This 90-minute sketch by Steve Martin begins as a situation comedy. Until fairly recently there were always several lighting up Broadway; and they were usually written by the likes of Neil Simon, Jean Kerr, or John Van Druten, and–for those of you over fifty–F. Hugh Herbert or the team of Joseph Fields and Jerome Chodorov. Many of those comedies (staples each season) involved the romantic foibles of young couples in plays like Barefoot in the Park and Mary, Mary, and a decade earlier Kiss and Tell and My Sister Eileen or The Doughgirls.
In the 1930s, during the depression, when actors’ salaries were minimal, the funny plays would often have huge casts: You Can’t Take It With You and Stage Door come to mind, but there were dozens of others that supplied our laughs before they all left the stage and moved into our living rooms where we could watch them on the tube in our bathrobe and slippers. That’s all changed now. With onstage production costs still rising, playwrights have cut characters down to a maximum of four (often only two or three) and acts from three to two, and now mostly one. Their comedies once filled our evenings for two and a half hours.
Nowadays we’re lucky to get 90 minutes of mirth out of them–with no bathroom or any other kind of break to give us time to appreciate them. Meteor Shower, Steve Martin’s very contemporary recent arrival at the Booth Theatre, is a charming example of the eighty-minute soufflés now offered up as “full length plays.”
It begins with Corky and Norm as a long-married couple living in a nicely appointed home in Ojai, California, in 1993. They are aptly named; she is adorable and bright-eyed as played by the refreshing Amy Schumer; Norm is slightly bearded and wrinkled–an average Joe appealingly calm and seemingly together played smoothly by Jeremy Shamos. They’ve been working on their marriage for some 16 years; and, when one unwittingly offends the other, they don’t push the slight offense under the rug. Instead, they hold hands and admit that they understand the hurt they’ve caused and vow not to cause it again. On this night, they are looking forward to meeting Gerald and Laura, whom they’ve invited to dinner for the first time. Norm had occasionally chatted with Gerald at the tennis courts and on impulse invited them both to dinner.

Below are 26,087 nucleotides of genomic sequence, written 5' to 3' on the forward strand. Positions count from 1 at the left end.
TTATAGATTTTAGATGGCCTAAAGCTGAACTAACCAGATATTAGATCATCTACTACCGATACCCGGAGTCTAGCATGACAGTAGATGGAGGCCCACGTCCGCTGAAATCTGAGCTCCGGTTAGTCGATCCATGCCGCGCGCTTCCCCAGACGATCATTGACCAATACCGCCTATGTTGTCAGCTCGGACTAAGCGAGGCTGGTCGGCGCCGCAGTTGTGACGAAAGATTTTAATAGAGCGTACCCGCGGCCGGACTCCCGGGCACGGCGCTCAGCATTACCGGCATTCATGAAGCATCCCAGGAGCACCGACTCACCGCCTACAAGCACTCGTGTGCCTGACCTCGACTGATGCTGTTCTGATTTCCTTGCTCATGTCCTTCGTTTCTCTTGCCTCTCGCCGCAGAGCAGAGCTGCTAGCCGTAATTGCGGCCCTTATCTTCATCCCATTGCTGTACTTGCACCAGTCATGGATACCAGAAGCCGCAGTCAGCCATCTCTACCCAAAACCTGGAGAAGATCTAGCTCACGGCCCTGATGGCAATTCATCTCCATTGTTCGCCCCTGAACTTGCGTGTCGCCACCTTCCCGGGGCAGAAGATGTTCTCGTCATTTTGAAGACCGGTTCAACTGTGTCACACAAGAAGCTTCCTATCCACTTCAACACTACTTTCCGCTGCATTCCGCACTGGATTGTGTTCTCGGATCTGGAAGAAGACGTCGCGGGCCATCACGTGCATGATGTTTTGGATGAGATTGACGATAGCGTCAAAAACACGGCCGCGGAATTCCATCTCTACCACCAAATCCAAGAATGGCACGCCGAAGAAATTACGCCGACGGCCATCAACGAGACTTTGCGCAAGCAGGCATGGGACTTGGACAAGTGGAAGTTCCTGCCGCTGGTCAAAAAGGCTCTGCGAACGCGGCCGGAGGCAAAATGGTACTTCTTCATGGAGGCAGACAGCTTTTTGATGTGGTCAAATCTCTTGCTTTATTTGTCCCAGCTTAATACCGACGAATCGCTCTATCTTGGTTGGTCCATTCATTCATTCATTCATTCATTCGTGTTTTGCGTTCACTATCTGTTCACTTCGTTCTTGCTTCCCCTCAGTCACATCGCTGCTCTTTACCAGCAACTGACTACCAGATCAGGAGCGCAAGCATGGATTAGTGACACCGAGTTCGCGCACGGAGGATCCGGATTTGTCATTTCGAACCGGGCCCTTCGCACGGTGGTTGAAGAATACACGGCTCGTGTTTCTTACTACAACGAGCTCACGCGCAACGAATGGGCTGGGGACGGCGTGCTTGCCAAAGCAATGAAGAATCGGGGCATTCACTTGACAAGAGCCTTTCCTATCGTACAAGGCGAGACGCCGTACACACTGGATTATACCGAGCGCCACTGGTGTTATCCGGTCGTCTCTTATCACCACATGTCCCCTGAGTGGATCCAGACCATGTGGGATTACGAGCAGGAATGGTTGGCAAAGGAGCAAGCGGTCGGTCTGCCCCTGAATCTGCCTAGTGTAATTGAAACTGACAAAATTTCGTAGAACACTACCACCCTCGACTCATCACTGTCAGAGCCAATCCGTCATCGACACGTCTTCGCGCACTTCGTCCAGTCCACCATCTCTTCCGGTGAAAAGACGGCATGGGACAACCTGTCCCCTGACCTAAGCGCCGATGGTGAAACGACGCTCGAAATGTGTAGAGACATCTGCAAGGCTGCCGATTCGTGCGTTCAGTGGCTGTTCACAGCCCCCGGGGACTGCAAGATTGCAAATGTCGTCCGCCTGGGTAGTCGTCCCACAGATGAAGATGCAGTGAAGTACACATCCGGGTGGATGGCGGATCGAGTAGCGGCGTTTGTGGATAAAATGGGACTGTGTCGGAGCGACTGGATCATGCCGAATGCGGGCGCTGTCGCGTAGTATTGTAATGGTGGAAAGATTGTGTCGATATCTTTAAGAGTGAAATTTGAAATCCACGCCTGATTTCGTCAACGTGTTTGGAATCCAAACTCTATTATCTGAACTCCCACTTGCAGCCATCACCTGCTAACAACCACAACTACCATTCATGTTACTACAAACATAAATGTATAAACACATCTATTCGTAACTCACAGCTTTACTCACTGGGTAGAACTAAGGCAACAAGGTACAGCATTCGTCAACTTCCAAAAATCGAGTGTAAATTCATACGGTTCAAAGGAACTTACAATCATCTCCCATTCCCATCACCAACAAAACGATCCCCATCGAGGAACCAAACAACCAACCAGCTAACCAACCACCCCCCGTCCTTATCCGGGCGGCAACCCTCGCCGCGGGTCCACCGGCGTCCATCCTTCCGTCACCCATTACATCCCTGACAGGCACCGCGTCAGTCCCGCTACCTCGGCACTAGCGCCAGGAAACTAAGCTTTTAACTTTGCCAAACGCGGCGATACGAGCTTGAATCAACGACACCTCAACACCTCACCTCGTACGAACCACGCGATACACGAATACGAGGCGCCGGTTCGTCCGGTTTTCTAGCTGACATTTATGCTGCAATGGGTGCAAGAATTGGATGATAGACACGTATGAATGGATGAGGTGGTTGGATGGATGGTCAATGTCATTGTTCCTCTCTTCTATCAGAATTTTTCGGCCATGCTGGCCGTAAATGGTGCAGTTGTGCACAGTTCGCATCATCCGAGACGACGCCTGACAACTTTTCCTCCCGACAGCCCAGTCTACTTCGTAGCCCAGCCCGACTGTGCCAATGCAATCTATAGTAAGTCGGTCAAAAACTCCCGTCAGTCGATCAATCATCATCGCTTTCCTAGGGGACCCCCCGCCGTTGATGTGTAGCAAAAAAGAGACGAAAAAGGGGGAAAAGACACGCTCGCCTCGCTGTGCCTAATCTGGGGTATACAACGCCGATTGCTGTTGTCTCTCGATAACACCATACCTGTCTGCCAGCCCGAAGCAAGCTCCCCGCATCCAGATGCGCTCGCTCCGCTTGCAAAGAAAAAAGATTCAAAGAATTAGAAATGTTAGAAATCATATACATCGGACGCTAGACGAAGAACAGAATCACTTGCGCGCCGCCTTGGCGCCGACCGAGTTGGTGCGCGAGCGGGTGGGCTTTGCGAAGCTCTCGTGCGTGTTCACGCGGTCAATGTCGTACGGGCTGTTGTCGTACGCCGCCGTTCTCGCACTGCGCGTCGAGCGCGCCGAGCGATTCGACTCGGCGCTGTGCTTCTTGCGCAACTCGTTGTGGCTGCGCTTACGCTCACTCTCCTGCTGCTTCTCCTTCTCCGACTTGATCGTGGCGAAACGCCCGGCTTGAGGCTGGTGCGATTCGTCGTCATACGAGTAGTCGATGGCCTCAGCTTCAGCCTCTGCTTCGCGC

As we watch these four interact with each other, switching partners as they share chores and pre-dinner wine, we find Gerald (a tall and very present Keegan-Michael Key) behaving inappropriately in conjunction with Laura (a modern woman who seems to enjoy the games she and Gerald play with each other). We’re told she is an “ex-editor of the Chicago edition of Vogue,” but that somehow never gets explained and remains questionable. Laura Benanti is very welcome away from her exciting career in musical theater and beautifully underplays Laura as she peels away at the character so that we come to know her slowly and with some surprises. At first, they appeared to be a jolly couple you’d want to know better. Later, when they had turned crude, rude, and arrogant, you realize you’d forgotten that you’d been taught never to judge a book by its cover.
Steve Martin’s method is to avoid any semblance of the linear in structuring his play, and there are breaks in the timeline which expose various ways in which some key scenes are played out in the imaginations of Corky and Norm. Martin displays the same airy and surprising sense of humor he displayed in Picasso at the Lapin Agile and The Underpants, as well as the singular voice he brought to his novel Shopgirl. He’s starred in and written some fine films as well, and I enjoyed much of Meteor Shower, but it’s a clever trifle and easily dismissible. It’s sort of a shrunken version of Who’s Afraid of Virginia Woolf?, and I found it more an extended sketch than a full-length play. I would have preferred more of an emotional investment in Corky and Norm because with what little we knew of them I was left hungry still at play’s end. I’d call Meteor Shower an appealing almost.
Running Time: 90 minutes with no intermission.